36 rim on 32 hub?

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36 rim on 32 hub?
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Posted: Jul 6, 2009 at 14:37 Quote
Is it possible to lace a 36 hole rim to a 32 spoke hub? The rim i have on my bike now is a piece but i dont mind the hub and the hub from my old wheel is broken so i want to put the rim (36) onto the the new hub.

Posted: Jul 6, 2009 at 16:44 Quote
I don't think its possible.

Posted: Jul 6, 2009 at 16:59 Quote
its obviously possible but youll just have to have some of the holes in the rim unfilled and try to do it evenly and ill be nice and do it for you...lace 8 holes then leave one all the way around and it should be even.

Posted: Jul 6, 2009 at 17:01 Quote
zshipowick wrote:
Is it possible to lace a 36 hole rim to a 32 spoke hub? The rim i have on my bike now is a piece but i dont mind the hub and the hub from my old wheel is broken so i want to put the rim (36) onto the the new hub.


Just buy a new rim, they are inexpensive enough.

O+
Posted: Jul 6, 2009 at 17:27 Quote
I am extremely poor atm. haha.

Posted: Jul 6, 2009 at 18:48 Quote
it is possible but it is a compromise. plus you may not find anyone with the right skills willing to do it, so you may have to do it yourself and find the right pattern to follow.
i wouldnt think about it for a rear disk wheel as the pedal and braking forces really stress the spokes and pull the wheel around, even on the front you will see the wheels flexing as you brake. a front v-brake would be the best situation

Posted: Jul 6, 2009 at 18:54 Quote
WasabiJim wrote:
it is possible but it is a compromise. plus you may not find anyone with the right skills willing to do it, so you may have to do it yourself and find the right pattern to follow.
i wouldnt think about it for a rear disk wheel as the pedal and braking forces really stress the spokes and pull the wheel around, even on the front you will see the wheels flexing as you brake. a front v-brake would be the best situation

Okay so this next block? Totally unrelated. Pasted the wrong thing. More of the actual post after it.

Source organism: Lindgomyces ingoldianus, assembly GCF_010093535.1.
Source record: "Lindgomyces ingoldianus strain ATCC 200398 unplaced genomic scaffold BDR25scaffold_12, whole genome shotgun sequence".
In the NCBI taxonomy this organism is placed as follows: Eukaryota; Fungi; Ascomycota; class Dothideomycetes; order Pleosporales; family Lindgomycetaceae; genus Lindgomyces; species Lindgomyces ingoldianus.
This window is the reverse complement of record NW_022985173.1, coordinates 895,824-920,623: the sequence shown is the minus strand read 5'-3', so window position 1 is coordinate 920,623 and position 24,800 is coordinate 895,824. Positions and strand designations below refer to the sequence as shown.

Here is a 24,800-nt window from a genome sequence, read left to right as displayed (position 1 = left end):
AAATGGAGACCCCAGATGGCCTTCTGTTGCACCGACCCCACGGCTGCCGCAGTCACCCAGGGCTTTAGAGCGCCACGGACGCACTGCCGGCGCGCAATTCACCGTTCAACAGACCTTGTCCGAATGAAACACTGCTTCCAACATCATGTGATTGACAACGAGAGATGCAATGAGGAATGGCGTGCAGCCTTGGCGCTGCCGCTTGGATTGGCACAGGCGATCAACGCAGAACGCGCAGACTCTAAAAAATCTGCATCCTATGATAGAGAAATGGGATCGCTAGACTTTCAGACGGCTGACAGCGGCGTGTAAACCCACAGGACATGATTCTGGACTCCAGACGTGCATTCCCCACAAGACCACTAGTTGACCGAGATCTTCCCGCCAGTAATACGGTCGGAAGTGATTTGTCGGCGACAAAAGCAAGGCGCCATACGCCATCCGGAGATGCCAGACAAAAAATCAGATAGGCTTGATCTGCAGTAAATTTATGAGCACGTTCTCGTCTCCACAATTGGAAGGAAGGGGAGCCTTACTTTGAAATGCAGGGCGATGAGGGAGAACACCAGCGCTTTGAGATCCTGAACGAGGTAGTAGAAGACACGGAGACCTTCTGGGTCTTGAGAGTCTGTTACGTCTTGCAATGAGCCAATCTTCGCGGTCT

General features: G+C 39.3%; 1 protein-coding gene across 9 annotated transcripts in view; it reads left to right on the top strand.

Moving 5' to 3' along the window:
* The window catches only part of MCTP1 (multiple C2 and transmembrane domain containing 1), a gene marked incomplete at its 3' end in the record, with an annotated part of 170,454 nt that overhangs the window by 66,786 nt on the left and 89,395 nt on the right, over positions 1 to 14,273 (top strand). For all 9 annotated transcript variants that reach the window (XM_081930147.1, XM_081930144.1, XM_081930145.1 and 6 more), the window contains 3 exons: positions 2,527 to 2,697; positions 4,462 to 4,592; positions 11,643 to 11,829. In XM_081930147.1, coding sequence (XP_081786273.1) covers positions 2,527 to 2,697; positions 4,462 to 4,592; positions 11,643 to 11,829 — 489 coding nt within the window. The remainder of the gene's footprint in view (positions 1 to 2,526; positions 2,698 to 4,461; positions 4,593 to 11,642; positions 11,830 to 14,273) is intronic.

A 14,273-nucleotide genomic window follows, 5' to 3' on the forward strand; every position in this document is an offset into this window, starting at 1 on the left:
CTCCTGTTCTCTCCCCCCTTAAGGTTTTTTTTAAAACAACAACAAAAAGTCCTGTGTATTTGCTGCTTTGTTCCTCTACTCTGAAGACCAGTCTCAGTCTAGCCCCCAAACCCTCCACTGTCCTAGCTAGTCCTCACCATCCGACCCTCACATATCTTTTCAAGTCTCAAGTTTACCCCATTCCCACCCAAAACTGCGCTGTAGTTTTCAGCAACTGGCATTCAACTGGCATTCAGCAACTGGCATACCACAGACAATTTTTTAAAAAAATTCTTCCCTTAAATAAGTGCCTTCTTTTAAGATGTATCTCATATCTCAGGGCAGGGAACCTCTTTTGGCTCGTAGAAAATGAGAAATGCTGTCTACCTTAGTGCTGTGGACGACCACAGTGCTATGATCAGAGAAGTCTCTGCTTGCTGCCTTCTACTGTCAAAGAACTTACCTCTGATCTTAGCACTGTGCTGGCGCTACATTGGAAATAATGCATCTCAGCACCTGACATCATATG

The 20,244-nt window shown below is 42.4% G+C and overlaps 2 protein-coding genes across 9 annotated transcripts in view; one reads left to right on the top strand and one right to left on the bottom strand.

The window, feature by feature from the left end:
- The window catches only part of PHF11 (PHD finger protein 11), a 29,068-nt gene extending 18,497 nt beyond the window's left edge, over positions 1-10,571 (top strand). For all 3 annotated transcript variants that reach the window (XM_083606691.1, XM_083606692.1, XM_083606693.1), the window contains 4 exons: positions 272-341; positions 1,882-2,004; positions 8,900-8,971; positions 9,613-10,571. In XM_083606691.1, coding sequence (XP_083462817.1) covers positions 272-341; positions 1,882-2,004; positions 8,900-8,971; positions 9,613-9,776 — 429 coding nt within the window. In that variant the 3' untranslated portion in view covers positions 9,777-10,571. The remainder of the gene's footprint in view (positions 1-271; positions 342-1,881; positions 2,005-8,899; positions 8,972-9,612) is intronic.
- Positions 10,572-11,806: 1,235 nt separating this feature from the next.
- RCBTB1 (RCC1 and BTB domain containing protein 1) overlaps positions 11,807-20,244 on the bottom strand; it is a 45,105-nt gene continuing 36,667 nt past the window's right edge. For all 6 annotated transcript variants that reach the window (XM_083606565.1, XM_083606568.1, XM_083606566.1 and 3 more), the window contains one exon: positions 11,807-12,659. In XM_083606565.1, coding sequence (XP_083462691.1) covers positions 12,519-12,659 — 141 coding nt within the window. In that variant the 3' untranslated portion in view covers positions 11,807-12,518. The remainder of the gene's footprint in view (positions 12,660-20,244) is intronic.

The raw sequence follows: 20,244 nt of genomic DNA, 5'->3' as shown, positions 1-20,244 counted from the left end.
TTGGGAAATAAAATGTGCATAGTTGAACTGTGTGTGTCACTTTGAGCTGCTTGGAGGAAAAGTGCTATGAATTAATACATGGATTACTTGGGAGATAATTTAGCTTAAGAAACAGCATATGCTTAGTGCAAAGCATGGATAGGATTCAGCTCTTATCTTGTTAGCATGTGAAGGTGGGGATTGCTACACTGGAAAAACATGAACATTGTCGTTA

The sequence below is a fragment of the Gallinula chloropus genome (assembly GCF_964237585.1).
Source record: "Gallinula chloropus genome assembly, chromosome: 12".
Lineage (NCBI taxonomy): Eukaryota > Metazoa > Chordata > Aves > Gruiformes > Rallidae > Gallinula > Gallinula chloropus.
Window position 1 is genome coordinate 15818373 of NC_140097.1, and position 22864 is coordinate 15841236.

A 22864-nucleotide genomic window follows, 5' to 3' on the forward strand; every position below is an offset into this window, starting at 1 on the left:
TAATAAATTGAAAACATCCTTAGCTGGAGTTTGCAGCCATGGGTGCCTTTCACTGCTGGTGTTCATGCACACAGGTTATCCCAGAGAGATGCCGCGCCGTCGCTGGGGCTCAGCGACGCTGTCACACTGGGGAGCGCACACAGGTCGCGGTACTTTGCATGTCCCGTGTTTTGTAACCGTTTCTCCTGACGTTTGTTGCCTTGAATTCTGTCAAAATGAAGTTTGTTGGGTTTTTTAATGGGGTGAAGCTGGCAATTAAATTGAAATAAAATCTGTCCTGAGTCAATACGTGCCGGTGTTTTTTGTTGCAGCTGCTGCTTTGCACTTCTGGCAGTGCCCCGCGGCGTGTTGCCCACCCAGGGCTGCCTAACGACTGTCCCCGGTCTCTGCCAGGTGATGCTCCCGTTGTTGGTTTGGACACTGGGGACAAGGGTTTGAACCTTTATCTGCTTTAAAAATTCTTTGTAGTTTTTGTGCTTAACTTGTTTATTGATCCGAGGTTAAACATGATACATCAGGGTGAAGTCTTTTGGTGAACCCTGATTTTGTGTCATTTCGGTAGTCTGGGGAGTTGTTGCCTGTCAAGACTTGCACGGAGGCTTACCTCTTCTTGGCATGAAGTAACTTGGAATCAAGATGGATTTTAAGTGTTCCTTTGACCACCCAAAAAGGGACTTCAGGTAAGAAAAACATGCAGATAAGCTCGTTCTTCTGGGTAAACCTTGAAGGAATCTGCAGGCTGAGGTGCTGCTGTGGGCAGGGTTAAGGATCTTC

What are you on about? It would be exactly the same amount of work/performance as a regular 32/32 or 36/36. All you have to do is not use 4 of the holes.

Posted: Jul 7, 2009 at 2:44 Quote
and what effect will the forces have when applied across the gap left by the spare spoke whole?? the forces will also be concentrated and less distributed equally because of the gaps.

Posted: Jul 7, 2009 at 6:07 Quote
rokor wrote:
WasabiJim wrote:
it is possible but it is a compromise. plus you may not find anyone with the right skills willing to do it, so you may have to do it yourself and find the right pattern to follow.
i wouldnt think about it for a rear disk wheel as the pedal and braking forces really stress the spokes and pull the wheel around, even on the front you will see the wheels flexing as you brake. a front v-brake would be the best situation

What are you on about? It would be exactly the same amount of work/performance as a regular 32/32 or 36/36. All you have to do is not use 4 of the holes.

You can't just go and leave out 4 spokes in any random place, you have to have a pattern or the wheel will be all messed up. Finding that pattern is going to be difficult.

And personally I would be more worried about breaking forces on the front wheel than the rear.

Posted: Jul 7, 2009 at 9:59 Quote
I did not say leave them out of 4 random spots, and I do have a pattern that was not difficult at all to find. Simple math guys. 8x4=32(hub), 36-32=4(4 spoke holes not being used), so for every 8 spokes you do in regular fashion, you leave one making the forces evenly distributed.

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Posted: Jul 7, 2009 at 16:39 Quote
makes sense to me if i do end up doing it i will do it that way.

Posted: Jul 7, 2009 at 16:55 Quote
yes thats how you would go about it. but ist still a compromise. but the right pattern could play a big part.

i know braking forces on the front r more extreme that the rear, but the pedal stroke results in the rim/hub being pulled in both directions on a dished wheel not just in the one direction.

O+
Posted: Jul 7, 2009 at 16:56 Quote
I'm probly gonna end up getting new wheels with my new frame anyway but thanks for the tips! Beer

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